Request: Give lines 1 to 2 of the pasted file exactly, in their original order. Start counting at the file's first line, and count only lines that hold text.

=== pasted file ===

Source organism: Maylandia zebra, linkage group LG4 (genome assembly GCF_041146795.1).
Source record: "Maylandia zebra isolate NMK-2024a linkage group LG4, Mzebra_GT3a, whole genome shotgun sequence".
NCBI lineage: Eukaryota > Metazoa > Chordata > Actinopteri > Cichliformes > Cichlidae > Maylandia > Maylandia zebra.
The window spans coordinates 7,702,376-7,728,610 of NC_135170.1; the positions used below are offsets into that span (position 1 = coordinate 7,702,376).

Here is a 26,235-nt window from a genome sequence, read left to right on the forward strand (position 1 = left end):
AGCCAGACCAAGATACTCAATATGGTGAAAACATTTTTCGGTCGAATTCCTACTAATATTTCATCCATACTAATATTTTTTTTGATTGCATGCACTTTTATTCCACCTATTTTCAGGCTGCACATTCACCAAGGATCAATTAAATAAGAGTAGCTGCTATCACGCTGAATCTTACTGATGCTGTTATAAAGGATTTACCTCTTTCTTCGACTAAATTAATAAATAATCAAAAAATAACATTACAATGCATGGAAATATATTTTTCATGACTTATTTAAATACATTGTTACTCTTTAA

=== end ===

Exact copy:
Source organism: Maylandia zebra, linkage group LG4 (genome assembly GCF_041146795.1).
Source record: "Maylandia zebra isolate NMK-2024a linkage group LG4, Mzebra_GT3a, whole genome shotgun sequence".